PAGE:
|Publication number||US5702905 A|
|Application number||US 08/314,202|
|Publication date||Dec 30, 1997|
|Filing date||Sep 28, 1994|
|Priority date||Sep 28, 1994|
|Also published as||CA2201152A1, EP0804555A1, WO1996010078A1|
|Publication number||08314202, 314202, US 5702905 A, US 5702905A, US-A-5702905, US5702905 A, US5702905A|
|Inventors||Miyoko Takahashi, George Jackowski|
|Original Assignee||Spectral Diagnostics|
|Export Citation||BiBTeX, EndNote, RefMan|
|Patent Citations (4), Non-Patent Citations (25), Referenced by (7), Classifications (15), Legal Events (4)|
|External Links: USPTO, USPTO Assignment, Espacenet|
This invention relates to a monoclonal antibody which demonstrates specific binding to human myosin light chains and high affinity to the cardiac isoform of these same light chains. More specifically, this invention relates to the hybridoma cell line, designated as 39-15 (ATCC HB 11709), and the monoclonal antibody produced by the same. The monoclonal antibody of the present invention can be used for determining blood, serum or plasma levels of cardiac myosin light chains. The antibody is particulary useful for rapid format diagnostic tests for cardiac muscle damage.
Myosin is a large and insoluble structural protein of the sarcomere. However, some cytosolic precursor pool of the light chains seem to exist in the muscle cells. Such cytosolic pool will readily leak out into circulation following myocardial damage. In addition, MLCs appear to dissociate from the whole myosin complex if the cellular pH drops below 6.0 (T. C. Smitherman, et al., J Mol Cell Cardiol, 12, 149-164, 1980). Muscle cell damage, may release the dissociated MLCs into circulation. Thus the detection of MLCs in circulation has been proposed as a biochemical marker of myocardial damage.
Myosin molecules, found in both cardiac and skeletal muscle, are composed of pairs of light chains (MLC-1 with a molecular weight of 27 Kd and MLC-2 with a molecular weight of 20 Kd). Skeletal and cardiac MLCs are chemically and immunologically distinct despite their high homology (A. G. Weeds, et al., Nature 234, 85-88, 1971: T. Masaki, J Biochem, 76, 441-449, 1974). The carboxyl terminal ends of both MLC-1 and MLC-2 appear highly conserved whereas cardiac or skeletal specific sequences are found in the amino terminal end (E. Hoffmann, et al., Nucleic Acids Res, 16, 2353, 1988).
In recent years, there has been an increasing interest in human ventricular myosin light chains (HVMLCs) as a new biochemical marker of myocardial damage. Myosin light chains appear in the serum rapidly, and their levels remain elevated for up to 10 days following myocardial necrosis (J. Wang, et al., Clin Chimica, Acta, 181, 325-336, 1989; G. Jackowski, et al., Circulation Suppl, 11, 355, 1989). Measurement of HVMLC appear to offer diagnostic information on unstable angina and acute myocardial infarction.
Various immunological assays have been established to measure MLCs in human serum. Initial studies were performed with radioimmunoassays using polyclonal antibodies (J. B. Gere, et al., Am J Clin Pathol, 71, 309-318, 1979: H. A. Katus, et al., Am J Cardiol, 54, 964-970, 1984: M. Isobe, et al., Circulation, 76, 1251-1261, 1987: J. Wang, et al., Clin Chim Acta, 181, 325-336, 1989: H. A. Katus, et al., Mol Immunol, 19, 451-455, 1982). Using polyclonal antibodies, it was difficult to differentiate between cardiac and skeletal isoforms of MLCs. Due to significant homology between cardiac and skeletal isoforms, cross-reactivity problems were inevitable.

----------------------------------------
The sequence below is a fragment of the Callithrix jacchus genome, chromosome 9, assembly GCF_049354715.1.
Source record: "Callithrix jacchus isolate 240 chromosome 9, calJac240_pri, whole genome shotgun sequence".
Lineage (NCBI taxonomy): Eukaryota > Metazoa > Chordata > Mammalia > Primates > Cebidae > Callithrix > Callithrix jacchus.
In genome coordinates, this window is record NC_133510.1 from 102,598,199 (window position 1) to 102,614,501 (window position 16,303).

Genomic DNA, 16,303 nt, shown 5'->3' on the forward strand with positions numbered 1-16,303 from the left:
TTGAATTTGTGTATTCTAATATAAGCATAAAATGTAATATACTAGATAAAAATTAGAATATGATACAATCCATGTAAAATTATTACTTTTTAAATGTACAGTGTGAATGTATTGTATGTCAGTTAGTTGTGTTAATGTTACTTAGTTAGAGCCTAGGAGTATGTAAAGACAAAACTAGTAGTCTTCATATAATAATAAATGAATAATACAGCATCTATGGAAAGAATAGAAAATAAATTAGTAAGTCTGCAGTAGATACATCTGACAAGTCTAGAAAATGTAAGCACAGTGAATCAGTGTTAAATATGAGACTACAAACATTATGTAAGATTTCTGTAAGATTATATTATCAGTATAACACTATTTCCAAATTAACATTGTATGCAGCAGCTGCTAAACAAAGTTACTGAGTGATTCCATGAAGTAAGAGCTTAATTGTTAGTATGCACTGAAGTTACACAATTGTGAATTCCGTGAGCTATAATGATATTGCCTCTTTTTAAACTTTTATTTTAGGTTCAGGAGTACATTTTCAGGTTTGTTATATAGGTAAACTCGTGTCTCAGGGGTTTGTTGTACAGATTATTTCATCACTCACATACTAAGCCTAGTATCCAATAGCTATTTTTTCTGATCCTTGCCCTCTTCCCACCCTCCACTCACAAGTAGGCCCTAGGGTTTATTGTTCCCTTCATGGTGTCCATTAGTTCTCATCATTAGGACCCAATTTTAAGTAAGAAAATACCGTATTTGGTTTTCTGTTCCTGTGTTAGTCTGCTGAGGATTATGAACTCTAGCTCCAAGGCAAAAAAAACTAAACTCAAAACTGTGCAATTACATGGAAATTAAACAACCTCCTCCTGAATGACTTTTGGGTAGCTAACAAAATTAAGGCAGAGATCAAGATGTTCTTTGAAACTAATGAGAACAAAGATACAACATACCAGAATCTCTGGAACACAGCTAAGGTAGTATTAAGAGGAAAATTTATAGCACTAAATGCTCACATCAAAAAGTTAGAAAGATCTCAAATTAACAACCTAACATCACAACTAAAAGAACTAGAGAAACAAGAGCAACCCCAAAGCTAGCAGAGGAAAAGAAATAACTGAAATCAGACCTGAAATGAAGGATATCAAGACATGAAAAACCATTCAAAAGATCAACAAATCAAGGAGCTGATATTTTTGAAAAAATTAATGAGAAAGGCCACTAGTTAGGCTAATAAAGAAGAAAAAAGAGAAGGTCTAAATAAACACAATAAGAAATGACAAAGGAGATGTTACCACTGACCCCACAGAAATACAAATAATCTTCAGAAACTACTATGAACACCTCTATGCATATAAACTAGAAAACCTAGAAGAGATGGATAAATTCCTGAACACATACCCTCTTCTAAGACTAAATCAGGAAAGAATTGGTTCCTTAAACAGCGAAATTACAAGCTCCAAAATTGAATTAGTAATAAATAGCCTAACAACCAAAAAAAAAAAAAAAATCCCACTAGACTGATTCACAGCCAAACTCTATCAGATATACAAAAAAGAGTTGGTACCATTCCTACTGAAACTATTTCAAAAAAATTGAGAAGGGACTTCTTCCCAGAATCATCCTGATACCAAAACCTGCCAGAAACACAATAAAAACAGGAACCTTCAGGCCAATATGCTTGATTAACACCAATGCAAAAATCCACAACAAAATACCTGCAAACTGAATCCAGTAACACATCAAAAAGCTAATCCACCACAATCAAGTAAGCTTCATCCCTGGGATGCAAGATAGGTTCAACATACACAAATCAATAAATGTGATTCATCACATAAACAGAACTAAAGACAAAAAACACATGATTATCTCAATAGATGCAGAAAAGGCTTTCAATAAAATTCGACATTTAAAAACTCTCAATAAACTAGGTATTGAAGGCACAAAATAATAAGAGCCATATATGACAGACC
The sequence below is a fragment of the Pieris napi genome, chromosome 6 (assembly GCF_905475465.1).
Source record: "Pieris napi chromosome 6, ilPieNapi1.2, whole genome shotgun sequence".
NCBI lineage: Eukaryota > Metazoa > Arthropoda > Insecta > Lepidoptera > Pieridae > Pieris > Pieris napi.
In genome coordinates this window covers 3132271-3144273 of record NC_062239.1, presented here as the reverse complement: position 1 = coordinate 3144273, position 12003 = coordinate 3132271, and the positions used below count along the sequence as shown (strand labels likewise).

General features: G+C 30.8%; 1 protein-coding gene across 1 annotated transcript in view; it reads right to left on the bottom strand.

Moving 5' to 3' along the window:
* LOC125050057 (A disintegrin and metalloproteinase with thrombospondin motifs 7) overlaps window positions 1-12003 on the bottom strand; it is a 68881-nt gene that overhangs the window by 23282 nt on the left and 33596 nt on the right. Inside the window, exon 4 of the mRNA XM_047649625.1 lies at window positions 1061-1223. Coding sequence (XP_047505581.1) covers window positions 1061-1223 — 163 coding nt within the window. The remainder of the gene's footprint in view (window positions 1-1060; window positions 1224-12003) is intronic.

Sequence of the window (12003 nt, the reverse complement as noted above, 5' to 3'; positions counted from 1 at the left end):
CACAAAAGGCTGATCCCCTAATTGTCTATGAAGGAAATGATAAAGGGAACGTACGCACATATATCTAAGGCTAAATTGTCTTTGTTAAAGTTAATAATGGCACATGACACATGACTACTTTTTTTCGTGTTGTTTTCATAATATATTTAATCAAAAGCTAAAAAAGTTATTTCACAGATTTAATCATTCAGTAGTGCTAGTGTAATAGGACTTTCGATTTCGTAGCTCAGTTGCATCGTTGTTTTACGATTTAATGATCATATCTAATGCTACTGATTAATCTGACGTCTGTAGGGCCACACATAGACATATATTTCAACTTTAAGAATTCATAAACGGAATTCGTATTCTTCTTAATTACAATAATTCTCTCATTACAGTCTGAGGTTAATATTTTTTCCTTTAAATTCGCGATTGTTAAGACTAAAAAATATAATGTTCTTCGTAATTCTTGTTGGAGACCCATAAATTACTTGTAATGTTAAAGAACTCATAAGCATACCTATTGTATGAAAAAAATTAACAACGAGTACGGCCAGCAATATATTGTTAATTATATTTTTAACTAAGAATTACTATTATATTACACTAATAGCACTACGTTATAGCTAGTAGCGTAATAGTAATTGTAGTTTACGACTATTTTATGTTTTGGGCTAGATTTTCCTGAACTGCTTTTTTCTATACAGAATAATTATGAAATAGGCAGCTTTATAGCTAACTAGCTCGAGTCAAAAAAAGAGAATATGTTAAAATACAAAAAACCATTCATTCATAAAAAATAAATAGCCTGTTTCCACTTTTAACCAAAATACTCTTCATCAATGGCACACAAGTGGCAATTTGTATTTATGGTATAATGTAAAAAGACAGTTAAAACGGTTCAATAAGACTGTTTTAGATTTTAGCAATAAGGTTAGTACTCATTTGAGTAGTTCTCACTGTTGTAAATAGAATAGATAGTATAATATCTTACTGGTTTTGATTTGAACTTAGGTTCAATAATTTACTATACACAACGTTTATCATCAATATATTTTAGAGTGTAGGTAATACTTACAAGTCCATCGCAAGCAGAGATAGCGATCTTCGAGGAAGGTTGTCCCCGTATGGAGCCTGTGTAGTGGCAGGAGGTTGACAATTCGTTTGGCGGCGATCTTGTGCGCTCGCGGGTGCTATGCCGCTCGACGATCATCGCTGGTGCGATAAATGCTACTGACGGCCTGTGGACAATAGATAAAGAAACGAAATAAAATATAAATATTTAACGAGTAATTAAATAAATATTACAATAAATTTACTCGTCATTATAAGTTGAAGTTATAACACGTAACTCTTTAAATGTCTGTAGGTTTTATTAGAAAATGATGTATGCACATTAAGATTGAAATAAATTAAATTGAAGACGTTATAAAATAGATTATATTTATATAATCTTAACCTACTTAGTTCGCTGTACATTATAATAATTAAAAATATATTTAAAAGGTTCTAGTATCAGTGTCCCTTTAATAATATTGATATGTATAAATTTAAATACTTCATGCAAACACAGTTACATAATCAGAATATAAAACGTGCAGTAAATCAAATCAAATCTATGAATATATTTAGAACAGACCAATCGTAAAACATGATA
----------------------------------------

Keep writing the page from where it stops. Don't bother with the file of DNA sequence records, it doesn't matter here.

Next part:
Attempts were made to overcome these problems by using monoclonal antibodies which recognize epitopes on MLC molecules (S. Looser, et al., Clin Chem, 34, 1273, 1988: Y. Uji, et al., J Clin Lab Anal, 5, 242-246, 1991: H. Katoh, et al., Clin Chem, 37, 1030, 1991: A. Hirayama, et al., Clin Biochem, 23, 515-522, 1990). These monoclonal antibodies were raised against human ventricular myosin light chains (HVMLCs) purified from cardiac tissue. Cross reactivity with skeletal MLC of such monoclonal antibodies were reported to be greater than 10%.
Recently, Nicol, P. D., et al. (J Nucl Med, 34, 2144-2151, 1993) used a synthetic peptide (residues 5-14 of HVMLC-1) which was coupled to keyhole limpet hemocyanin (KLH) as an immunogen to produce monoclonal antibodies. The affinity of this monoclonal antibody however, is not high enough for the present purpose.
There remains a need for a human myosin light chain monoclonal antibody that manifests high affinity for cardiac myosin light chains. Such an immunoassay system can be used for diagnosing and quantifying myocardial necrosis and infarction according to the rapid format procedure disclosed in U.S. Pat. No. 5,290,678.
The limitations of the prior art are addressed in the present invention by providing a monoclonal antibody that is specific for the myosin light chains and has high affinity for the cardiac isoforms. Specifically, the present invention relates to a monoclonal antibody produced against a cardiac specific synthetic peptide of MLC-1.
According to one embodiment of the present invention the synthetic peptide corresponds to residues 34 to 44 of HVMLC-1. This peptide was used, without any carrier proteins such as KLH or albumin, for the preparation of the monoclonal antibody of the invention.
According to the present invention there is further provided a monoclonal antibody, which recognizes not only the synthetic peptide described above, but also recognizes and has high affinity for cardiac myosin light chain in the blood, serum or plasma of patients with cardiac muscle damage (e.g. myocardial infarction, unstable angina).